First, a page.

In March I saw Harrison Birtwistle's new opera, The Minotaur, at Covent Garden. I entered the concert hall with the same excitement I always have: prepared to be blown out of the room. This did not happen. The Minotaur, Frankenstein with a tauromatic twist, is harsh and ugly and monotonous and generically apocalyptic. Birtwistleites might dismiss me as a Luddite who despises new music, but the truth is, I find nothing new in The Minotaur's dreary, brutish score; it's the same funereal caterwauling that bourgeoisie-loathing composers have been churning out since the 1930s. To me, there is little difference between Birtwistle, now in his 70s, and Eric Clapton, now in his 60s. These are old men doing the same music in their dotage that they used to do as kids.
Earlier this year, I attended a concert at Carnegie Hall by the National Symphony under the direction of Leonard Slatkin. Slatkin is a canny, industrious conductor and a champion of American music. His philosophy seems to be that if Americans do not support living composers, American composers will cease to exist - though if the best America can do is John Corigliano and Philip Glass and the dozens of academics who give each other awards for music nobody likes, this might not be such a bad thing. Slatkin's programme consisted of three gimmicky pieces: Liszt's flamboyant Second Piano Concert, Ravel's everything-but-the-kitchen-sink orchestration of Mussorgsky's Pictures at an Exhibition; and an ambitious new work by a young American named Mason Bates. This last piece, entitled Liquid Interface, examined "the phenomenon of water in its variety of forms", something Ravel and Mussorgsky never got around to. It featured wind machines and bongos and an electric drum pad and a laptop and a gigantic orchestra. It was bloated but thoroughly harmless, and the audience responded warmly; nothing thrills a classical music crowd more than a new piece of music that doesn't make them physically ill. But the concert underscored the problem in including new work on the same programme as the old chestnuts: it is not just asking striplings to compete with titans; it is asking obscure, academically trained liquid interfacers to compete with titans at the top of their game. As the saying goes: you don't send a boy to do Franz Liszt's job.
That Queenan can still fork over the money to purchase tickets for such "events" says alot about his dedication to the art form. It also speaks to a reservoir of goodwill I have largely lost. Last fall I saw a program at the Minnesota Orchestra, which contained a modern piece built largely upon percussion instruments. It was by turns dull and grating, and, most gallingly, totally out of character with the rest of the program. [Adding: My wife informs me the piece was "Haunted Landscape" by George Crumb.] It was as if concert goers were required to do "penance" for the sin of liking music that is beautiful. It is an attitude I'm beginning to resent. I don't need to listen to atonal discordant noise...and that isn't what I pay money to hear. To be forced to listen to it so someone can prove what an ideological bad-ass they are just makes it worse.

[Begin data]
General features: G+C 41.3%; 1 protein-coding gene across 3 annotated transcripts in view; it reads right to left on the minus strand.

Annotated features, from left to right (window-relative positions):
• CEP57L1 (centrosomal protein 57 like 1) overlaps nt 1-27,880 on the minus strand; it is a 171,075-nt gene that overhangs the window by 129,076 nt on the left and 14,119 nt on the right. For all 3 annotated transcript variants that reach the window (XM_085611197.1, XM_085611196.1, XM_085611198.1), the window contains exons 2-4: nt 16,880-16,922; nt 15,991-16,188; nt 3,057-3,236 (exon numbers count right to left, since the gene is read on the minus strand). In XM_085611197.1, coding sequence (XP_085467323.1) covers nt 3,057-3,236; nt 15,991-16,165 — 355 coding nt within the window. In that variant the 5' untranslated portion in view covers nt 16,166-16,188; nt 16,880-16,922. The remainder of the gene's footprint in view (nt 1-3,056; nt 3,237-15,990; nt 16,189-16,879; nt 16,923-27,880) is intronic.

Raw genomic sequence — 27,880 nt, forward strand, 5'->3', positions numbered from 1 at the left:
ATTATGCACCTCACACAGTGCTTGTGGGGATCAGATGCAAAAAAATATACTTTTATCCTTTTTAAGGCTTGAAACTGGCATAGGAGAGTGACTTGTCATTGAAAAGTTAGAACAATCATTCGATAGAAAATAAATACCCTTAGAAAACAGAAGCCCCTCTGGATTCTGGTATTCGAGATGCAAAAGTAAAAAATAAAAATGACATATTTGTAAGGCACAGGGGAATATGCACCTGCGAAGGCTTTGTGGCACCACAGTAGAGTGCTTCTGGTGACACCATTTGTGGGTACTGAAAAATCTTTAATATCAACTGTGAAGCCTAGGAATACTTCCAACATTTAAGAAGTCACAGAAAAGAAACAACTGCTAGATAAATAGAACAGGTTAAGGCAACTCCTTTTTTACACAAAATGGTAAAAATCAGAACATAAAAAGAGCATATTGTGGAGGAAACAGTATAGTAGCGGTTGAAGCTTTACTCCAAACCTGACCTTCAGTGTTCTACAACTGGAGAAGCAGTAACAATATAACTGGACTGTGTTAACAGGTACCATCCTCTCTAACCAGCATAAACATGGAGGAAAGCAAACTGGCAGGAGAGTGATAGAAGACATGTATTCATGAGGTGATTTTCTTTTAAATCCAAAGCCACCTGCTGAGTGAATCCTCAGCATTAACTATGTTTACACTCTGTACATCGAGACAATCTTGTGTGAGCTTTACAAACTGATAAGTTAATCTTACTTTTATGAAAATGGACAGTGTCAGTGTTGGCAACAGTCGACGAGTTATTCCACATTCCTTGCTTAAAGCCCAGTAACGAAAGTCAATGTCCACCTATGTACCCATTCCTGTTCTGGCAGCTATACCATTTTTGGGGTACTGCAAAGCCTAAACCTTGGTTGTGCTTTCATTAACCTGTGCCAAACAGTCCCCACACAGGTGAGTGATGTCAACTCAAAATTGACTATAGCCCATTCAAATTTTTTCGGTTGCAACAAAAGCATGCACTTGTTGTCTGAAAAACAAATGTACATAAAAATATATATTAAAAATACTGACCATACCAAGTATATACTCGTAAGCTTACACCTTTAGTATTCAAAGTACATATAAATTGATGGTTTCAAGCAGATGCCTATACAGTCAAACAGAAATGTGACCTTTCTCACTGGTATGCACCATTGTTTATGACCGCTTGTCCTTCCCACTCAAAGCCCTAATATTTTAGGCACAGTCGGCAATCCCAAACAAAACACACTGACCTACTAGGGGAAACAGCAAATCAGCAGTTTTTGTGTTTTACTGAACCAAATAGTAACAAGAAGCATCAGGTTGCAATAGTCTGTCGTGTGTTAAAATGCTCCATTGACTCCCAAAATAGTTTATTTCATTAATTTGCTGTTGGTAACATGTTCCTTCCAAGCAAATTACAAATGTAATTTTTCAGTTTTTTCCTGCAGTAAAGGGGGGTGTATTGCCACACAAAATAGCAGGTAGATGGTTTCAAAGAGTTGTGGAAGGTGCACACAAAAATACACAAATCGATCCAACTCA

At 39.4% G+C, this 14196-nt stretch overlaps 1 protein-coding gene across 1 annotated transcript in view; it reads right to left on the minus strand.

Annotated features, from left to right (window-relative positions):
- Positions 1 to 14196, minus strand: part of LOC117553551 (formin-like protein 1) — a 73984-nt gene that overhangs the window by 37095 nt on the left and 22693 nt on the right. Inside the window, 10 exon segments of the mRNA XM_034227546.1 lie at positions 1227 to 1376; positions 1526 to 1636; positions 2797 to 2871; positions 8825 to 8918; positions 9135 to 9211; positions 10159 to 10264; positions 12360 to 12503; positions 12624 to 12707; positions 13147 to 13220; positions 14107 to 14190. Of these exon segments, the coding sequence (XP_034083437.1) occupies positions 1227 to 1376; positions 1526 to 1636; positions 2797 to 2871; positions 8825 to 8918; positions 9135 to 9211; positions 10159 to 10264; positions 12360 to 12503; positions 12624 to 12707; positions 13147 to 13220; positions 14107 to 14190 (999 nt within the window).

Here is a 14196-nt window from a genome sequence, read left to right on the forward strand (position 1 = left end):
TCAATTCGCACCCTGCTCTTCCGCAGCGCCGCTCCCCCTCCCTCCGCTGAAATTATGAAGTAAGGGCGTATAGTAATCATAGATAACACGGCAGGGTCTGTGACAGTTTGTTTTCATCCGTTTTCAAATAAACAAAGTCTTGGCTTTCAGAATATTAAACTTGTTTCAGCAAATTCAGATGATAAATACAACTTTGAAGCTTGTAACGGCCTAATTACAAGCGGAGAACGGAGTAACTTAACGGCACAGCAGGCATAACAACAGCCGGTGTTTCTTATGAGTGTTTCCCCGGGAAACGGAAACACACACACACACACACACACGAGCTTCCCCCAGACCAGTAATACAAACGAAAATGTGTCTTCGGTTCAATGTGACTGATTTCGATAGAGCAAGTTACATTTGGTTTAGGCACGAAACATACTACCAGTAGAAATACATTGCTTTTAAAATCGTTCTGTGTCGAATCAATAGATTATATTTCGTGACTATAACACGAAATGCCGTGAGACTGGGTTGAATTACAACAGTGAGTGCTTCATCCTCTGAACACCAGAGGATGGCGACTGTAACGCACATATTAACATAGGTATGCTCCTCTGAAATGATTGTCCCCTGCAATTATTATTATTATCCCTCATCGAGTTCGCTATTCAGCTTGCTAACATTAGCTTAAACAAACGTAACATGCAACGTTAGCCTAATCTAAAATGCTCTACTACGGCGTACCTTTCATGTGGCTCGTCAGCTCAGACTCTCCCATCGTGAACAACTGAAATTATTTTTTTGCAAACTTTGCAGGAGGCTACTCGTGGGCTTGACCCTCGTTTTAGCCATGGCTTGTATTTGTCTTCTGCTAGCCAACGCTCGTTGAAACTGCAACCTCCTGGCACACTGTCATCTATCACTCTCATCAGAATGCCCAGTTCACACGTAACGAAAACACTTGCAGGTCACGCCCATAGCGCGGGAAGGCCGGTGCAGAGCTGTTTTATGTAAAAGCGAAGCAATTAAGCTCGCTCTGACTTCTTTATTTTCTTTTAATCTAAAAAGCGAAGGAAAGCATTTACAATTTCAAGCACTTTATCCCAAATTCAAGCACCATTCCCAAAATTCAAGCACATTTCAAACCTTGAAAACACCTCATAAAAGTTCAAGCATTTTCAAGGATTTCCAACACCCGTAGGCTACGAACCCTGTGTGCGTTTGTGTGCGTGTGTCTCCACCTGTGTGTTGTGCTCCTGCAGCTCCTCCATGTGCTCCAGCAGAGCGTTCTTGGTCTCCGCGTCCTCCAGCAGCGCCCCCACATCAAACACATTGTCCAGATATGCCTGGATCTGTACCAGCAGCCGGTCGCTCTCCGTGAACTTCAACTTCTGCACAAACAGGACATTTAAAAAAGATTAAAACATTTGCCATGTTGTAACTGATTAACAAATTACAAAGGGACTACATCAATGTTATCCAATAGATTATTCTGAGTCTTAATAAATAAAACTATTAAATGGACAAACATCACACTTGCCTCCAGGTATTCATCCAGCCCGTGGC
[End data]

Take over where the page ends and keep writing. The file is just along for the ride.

I once saw a program in Fort Wayne, Indiana. Like a lot of small city orchestras, this program was designed more to suit the sensibilities of the listeners than anything else. It was the furthest thing from "adventurous" you would be liable to find...with one exception. Along with the old classical war horses they also played selections by the composer Raymond Scott, known best for his song "Powerhouse" which was a staple of Warner Brothers cartoons (usually scenes with assembly lines in them.) It was fascinating to hear 20th century music, some of which I knew in a different context, that displayed such energy...and yet was completely devoid of pretension. It wasn't that the music didn't have an ideological dimension ("Powerhouse" obviously does the same way Chaplin's film Modern Times does), but Scott doesn't preen. The subject matter is sociological, not autobiographical. It says "Look at the world we live in," rather than "Am I bugging you?"
It is a shame becuase I would love to hear something both new and beautiful. I certainly will not stand for being told its wrong for me to want both.
Saturday, July 12, 2008
Jeez Louise: Bernie Mac makes off-color joke at Obama event
Comedian Bernie Mac endured some heckling and a campaign rebuke during a surprise appearance Friday night at a fundraiser for Democratic presidential candidate Barack Obama.
Toward the end of a 10-minute standup routine at the Hyatt Regency Hotel in downtown Chicago, the 50-year-old star of "The Bernie Mac Show" joked about menopause, sexual infidelity and promiscuity, and used occasional crude language.